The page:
Zuma faces a Cabi­net reshuf­fle co­nun­drum

CityPress - - Voices -

With for­mer African Union (AU) Com­mis­sion chair­per­son Nkosazana Dlamini-Zuma back in the coun­try, and avail­able, the im­pend­ing Cabi­net reshuf­fle should start in earnest.

The in­ter­est­ing as­pect of how we do reshuf­fles in South Africa is that the pres­i­dent does not have to ac­count for why he is reshuf­fling in the first place. Or to ex­plain why he (it’s been all men so far) is mov­ing min­is­ters around like he is. For­mer pres­i­dent Thabo Mbeki was not in­clined to dab­ble in reshuf­fles and did just one in a 10-year pe­riod. Pres­i­dent Ja­cob Zuma has al­ready reshuf­fled three times.

Be­cause he does not give rea­sons, me­dia and po­lit­i­cal an­a­lysts have com­mented that Zuma shuf­fles his decks just to keep ev­ery­one on their toes, not know­ing what he would do next.

The other rea­son given is that, be­cause his po­lit­i­cal al­le­giances have changed so much, he con­stantly needs to up­date his Cabi­net to ac­com­mo­date new friends and dis­card fresh en­e­mies.

Zuma has con­sis­tently sent the mes­sage that Cabi­net ap­point­ments are his and his alone, and he does not like to be sec­ond-guessed. He views Cabi­net ap­point­ments as his pre­rog­a­tive, as his ran­cour about be­ing forced to re­verse the ap­point­ment of Des van Rooyen as fi­nance min­is­ter after four days il­lus­trated.

That un­prece­dented mo­ment in De­cem­ber 2015, when his fel­low ANC top six mem­bers forced him to move Van Rooyen, will reg­is­ter strongly as he pon­ders the cur­rent reshuf­fle.

Pub­licly, Zuma has never said he was go­ing to reshuf­fle. But last year, the SA Com­mu­nist Party said it had in­tel­li­gence that this was what Zuma was plan­ning and that some of its mem­bers in Cabi­net would be ca­su­al­ties. The likes of Thu­las Nx­esi, Blade Nz­i­mande and Jeremy Cronin have, after years of el­e­vat­ing and ven­er­at­ing him, turned against him.

When ru­mours of a reshuf­fle started last year, a per­son close to the pres­i­dent told me it was in fact Nz­i­mande who was re­spon­si­ble for spread­ing the ru­mour and sow­ing panic un­nec­es­sar­ily.

But the sus­pi­cion that Zuma was mov­ing to­wards a reshuf­fle gained ground after for­mer Eskom chief ex­ec­u­tive of­fi­cer Brian Molefe was sworn in to Par­lia­ment. The des­per­a­tion with which the North West ANC spring­boarded him to Par­lia­ment sug­gested that he was go­ing there for a higher pur­pose than the back bench.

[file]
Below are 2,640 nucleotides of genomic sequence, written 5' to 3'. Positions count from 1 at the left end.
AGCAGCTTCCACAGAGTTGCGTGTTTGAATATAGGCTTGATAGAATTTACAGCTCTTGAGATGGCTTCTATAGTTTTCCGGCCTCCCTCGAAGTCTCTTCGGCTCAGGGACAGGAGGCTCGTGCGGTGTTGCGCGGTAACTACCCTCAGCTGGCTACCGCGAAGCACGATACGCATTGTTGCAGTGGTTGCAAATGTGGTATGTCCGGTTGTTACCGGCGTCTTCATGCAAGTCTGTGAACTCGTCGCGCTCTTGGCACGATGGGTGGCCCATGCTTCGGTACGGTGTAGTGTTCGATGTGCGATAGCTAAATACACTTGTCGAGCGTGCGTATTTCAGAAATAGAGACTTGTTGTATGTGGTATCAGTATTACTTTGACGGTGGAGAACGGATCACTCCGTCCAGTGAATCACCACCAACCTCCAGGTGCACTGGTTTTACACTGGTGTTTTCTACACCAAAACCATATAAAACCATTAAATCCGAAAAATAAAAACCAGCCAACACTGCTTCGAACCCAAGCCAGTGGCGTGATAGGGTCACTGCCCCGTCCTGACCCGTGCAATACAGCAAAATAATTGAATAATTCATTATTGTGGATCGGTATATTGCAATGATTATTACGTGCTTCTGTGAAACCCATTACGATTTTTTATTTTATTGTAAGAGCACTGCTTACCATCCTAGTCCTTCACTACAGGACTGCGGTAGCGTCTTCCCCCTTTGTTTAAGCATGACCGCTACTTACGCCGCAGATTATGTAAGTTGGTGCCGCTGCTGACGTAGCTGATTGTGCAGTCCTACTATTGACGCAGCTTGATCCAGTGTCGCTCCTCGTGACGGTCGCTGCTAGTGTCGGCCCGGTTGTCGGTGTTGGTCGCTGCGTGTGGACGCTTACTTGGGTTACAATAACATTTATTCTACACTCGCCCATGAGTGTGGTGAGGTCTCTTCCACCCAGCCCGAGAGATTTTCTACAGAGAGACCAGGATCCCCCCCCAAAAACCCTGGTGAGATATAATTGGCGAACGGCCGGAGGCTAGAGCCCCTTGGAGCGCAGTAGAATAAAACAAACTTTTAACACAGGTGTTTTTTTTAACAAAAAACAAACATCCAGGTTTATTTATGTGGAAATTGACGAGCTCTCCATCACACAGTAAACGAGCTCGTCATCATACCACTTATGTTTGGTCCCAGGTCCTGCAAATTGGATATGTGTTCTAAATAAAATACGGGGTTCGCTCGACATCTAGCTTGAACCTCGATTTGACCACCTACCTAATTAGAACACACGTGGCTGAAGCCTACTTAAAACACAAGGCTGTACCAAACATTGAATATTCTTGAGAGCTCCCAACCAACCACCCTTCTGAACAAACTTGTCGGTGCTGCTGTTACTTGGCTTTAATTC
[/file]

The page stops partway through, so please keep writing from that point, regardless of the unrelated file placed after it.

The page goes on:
It is hard to imag­ine that Molefe, who used to earn more than R6 mil­lion per year at Eskom, would leave his life­style in Gaut­eng to go and set­tle in Cape Town for a salary of just R1 mil­lion. Molefe got a salary of R6.97 mil­lion and a bonus of R2.47 mil­lion in the 2016 fi­nan­cial year. This the strong­est in­di­ca­tion that some­thing is in the off­ing.

Se­condly, the hyped-up cel­e­bra­tions at OR Tambo In­ter­na­tional Air­port on Wed­nes­day to wel­come Dlamini-Zuma were no­table.

Gov­ern­ment of­fi­cials had said a month ago when the reshuf­fle spec­u­la­tion was at its peak, that those ru­mours could not be true be­cause Dlamini-Zuma was still tied to the AU. Now she is free and ready for de­ploy­ment.

There is a strong be­lief that Zuma would fo­cus on Trea­sury and re­move ei­ther Fi­nance Min­is­ter Pravin Gordhan or his deputy Mce­bisi Jonas to make way for some­one whom he can trust and rely on to carry out his in­struc­tions. But dy­nam­ics have changed. It is hard to imag­ine that the fi­nance min­is­ter or his deputy could be re­moved or shuf­fled around with­out touch­ing Com­mu­ni­ca­tions Min­is­ter Faith Muthambi.

Par­lia­ment last week called for Zuma to re­con­sider her po­si­tion after she was found to have over­stepped her au­thor­ity and in­ter­fered in SABC board mat­ters. Al­though the sen­ti­ment was that she should be fired, Par­lia­ment de­cided it did not have the pow­ers to in­struct Zuma what to do.

Zuma would also have to reckon with the po­si­tion of his close ally, Social Devel­op­ment Min­is­ter Bathabile Dlamini, who can no longer jus­tify her Cabi­net po­si­tion after her in­cred­i­ble bungling of the con­tract re­lat­ing to the pay­ment of social grants. Zuma has so far pub­licly taken the nar­row view that as long as grants were paid on April 1, there was no cri­sis. But he knows that we would not be here, deal­ing with such “ab­so­lute in­com­pe­tence” (to quote Chief Jus­tice Mo­go­eng Mo­go­eng), if Dlamini had done her work.

Sud­denly, mat­ters have be­come com­pli­cated. How do you take out Gordhan, for whom the case for his re­moval must still be made, and keep Muthambi and Dlamini?

And he also has to take into ac­count the threat of a mass res­ig­na­tion by other Cabi­net min­is­ters if he touches the fi­nance port­fo­lio. This is be­cause what­ever other port­fo­lios he tam­pers with, the strong sus­pi­cion is that the fi­nance min­istry is the ul­ti­mate tar­get be­cause it has be­come a stum­bling block ow­ing to its strict in­sis­tence on ad­her­ence to pro­cure­ment reg­u­la­tions. This has frus­trated many Cabi­net min­is­ters, such as Dlamini, who want Trea­sury to “de­vi­ate” from nor­mal pro­cesses to ac­com­mo­date their mad­ness.

Rapule Tabane

Newspapers in English

Newspapers from South Africa

© PressReader. All rights reserved.